(Source: arstechnica.com)

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A pair of Apollo-era NASA computers and hundreds of mysterious tape reels have been discovered in a deceased engineer’s basement in Pittsburgh, according to a NASA Office of the Inspector General (OIG) report released in response to a Freedom of Information Act (FOIA) request.

Most of the tapes are unmarked, but the majority of the rest appear to be instrumentation reels for Pioneer 10 and Pioneer 11, NASA’s fly-by missions to Jupiter and Saturn.

The two computers are so heavy that a crane was likely used to move the machines, the report concluded.

At some point in the early 1970s, an IBM engineer working for NASA at the height of the Space Race took home the computers—and the mysterious tape reels. A scrap dealer, invited to clean out the deceased’s electronics-filled basement, discovered the computers. The devices were clearly labelled “NASA PROPERTY,” so the dealer called NASA to report the find.

“Please tell NASA these items were not stolen,” the engineer’s heir told the scrap dealer, according to the report. “They belonged to IBM Allegheny Center Pittsburgh, PA 15212. During the 1968-1972 timeframe, IBM was getting rid of the items so [redacted engineer] asked if he could have them and was told he could have them.”

You can read the entire report; the engineer’s identity has been redacted.

“Please tell NASA these items were not stolen.”

NASA investigators picked up the 325 magnetic data tape reels on December 8, 2015. The cassettes measured 14 inches in diameter and were filled with half-inch magnetic tape. The tapes “were in poor condition and almost all were affected by moderate to severe mould.”

Most of the tapes were not labelled, but “of the tapes that were labelled, the content appeared to be space science related with missions including Pioneer and Helios and the inclusive date range was 1967-1974.”

NASA told the family of the deceased that it was not in the junk removal business. “No, we do not need the computers,” NASA told the family of the deceased. “We have no use for [them].”

The report drily notes, “The computers were not removed from the residence due to their size and weight.”

NASA Goddard Archives examined the mystery tapes, and the archivist’s report reads:

I conducted an initial assessment of the material on December 10, 2015. This assessment confirmed the approximate number of 325 magnetic data tape reels that each measured 14″ in diameter with a magnetic tape dimension of ½” and contained by a metal reel. The assessment also showed that the magnetic tapes were in poor condition and almost all were affected by moderate to severe mould, which is identified as a health risk. Most of the tapes were not labelled and of the tapes that were labelled, the content appeared to be space science related with missions including Pioneer and Helios and the inclusive dates range was 1961-1974. A final assessment of the tapes on April 3, 2016 further broke down of the content of the tapes into the following:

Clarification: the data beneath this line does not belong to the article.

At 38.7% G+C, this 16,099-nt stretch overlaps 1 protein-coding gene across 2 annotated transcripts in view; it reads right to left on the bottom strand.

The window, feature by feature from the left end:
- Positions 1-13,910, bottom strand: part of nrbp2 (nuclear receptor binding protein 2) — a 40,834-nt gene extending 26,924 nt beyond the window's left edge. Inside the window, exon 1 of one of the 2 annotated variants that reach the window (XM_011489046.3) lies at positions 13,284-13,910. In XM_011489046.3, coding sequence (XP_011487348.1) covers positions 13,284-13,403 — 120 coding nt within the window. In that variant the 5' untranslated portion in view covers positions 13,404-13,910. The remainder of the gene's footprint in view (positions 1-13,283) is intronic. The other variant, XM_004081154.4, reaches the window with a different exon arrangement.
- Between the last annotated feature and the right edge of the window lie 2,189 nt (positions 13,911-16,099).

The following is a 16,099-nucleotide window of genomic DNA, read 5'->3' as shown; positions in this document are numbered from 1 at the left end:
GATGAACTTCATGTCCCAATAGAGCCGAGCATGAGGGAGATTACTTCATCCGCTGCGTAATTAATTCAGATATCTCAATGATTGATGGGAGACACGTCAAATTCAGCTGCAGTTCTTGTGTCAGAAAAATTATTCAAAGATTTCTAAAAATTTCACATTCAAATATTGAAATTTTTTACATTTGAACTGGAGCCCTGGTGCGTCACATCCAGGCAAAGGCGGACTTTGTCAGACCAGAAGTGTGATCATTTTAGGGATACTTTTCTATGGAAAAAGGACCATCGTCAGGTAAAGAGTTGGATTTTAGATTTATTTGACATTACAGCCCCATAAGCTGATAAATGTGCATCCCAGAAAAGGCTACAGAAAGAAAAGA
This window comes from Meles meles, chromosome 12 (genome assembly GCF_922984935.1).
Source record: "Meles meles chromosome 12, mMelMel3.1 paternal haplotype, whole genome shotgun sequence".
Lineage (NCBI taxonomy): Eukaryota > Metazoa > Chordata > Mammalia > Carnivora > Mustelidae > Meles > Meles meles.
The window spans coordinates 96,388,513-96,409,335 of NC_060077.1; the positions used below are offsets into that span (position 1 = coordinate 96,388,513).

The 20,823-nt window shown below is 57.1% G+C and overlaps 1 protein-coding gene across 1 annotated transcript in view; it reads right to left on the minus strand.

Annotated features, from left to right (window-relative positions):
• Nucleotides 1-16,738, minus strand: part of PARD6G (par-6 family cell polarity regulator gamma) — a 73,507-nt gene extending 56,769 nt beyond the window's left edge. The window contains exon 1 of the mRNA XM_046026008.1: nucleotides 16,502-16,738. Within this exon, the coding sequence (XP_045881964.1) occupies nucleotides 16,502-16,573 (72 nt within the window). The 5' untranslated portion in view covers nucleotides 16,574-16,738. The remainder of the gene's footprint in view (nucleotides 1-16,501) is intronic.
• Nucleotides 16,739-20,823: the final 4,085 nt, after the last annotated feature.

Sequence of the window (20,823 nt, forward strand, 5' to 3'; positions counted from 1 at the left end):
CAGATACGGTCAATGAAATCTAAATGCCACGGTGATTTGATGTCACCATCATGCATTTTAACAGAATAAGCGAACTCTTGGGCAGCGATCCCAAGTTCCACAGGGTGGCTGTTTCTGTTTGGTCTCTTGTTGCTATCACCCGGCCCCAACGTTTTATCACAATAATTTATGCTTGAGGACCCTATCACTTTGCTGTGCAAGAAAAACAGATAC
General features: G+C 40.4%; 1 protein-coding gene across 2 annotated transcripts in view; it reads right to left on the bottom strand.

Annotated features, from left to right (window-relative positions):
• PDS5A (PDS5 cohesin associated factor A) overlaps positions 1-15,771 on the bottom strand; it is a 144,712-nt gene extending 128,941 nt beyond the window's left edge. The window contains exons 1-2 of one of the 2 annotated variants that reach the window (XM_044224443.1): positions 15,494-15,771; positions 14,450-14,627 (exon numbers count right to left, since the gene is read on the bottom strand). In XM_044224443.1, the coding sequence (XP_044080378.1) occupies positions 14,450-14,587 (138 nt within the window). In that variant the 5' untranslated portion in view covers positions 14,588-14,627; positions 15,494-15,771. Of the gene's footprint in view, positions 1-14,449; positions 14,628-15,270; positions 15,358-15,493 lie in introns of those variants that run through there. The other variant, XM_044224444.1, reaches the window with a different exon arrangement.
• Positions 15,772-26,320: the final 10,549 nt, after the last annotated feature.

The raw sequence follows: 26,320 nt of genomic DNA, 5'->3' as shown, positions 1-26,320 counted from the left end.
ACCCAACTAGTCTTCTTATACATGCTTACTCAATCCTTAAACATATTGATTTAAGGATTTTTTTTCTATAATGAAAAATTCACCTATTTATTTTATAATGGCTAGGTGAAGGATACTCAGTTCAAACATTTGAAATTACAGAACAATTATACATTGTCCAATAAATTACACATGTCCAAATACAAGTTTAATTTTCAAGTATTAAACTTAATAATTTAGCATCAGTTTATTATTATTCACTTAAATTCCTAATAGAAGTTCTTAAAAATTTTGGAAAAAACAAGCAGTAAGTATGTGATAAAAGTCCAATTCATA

PN8 [Pioneer 8]: 1 reel

PN9 [Pioneer 9]: 2 reel

PN10 [Pioneer 10): 40 reels

PN11 [Pioneer 11]: 53 reels

HELl [or] HEL-A [Helios 1]: 10 reels

HESA [possibly an abbreviation for Helios A]: 2 reels

Intelsat IV: 2 reels

Unlabelled or labelled without mission-related identifying information: approximately 215 reels

The archivist’s final recommendation: Destroy the tapes. “There is no evidence that suggests this material is historically significant… I recommend disposal through the immediate destruction of all magnetic tapes.”

Contract? What contract?

After all the investigation, one final mystery remained unsolved. The NASA computers are labelled with a Contract Number: “CONTRACT NO. NAS5-2154.” NASA OIG was unable to find any records of any such contract. Given NASA once accidentally erased the Apollo 11 moon landing tapes, perhaps that shouldn’t come as much of a surprise.

We contacted the NASA OIG for any additional info, but a spokesperson said they have no further comment beyond the results of the FOIA request.

Now read: The hell of Apollo 1: Pure oxygen, a single spark, and death in 17 seconds

This post originated on Ars Technica UK

Listing image by NASA

More Info: arstechnica.com

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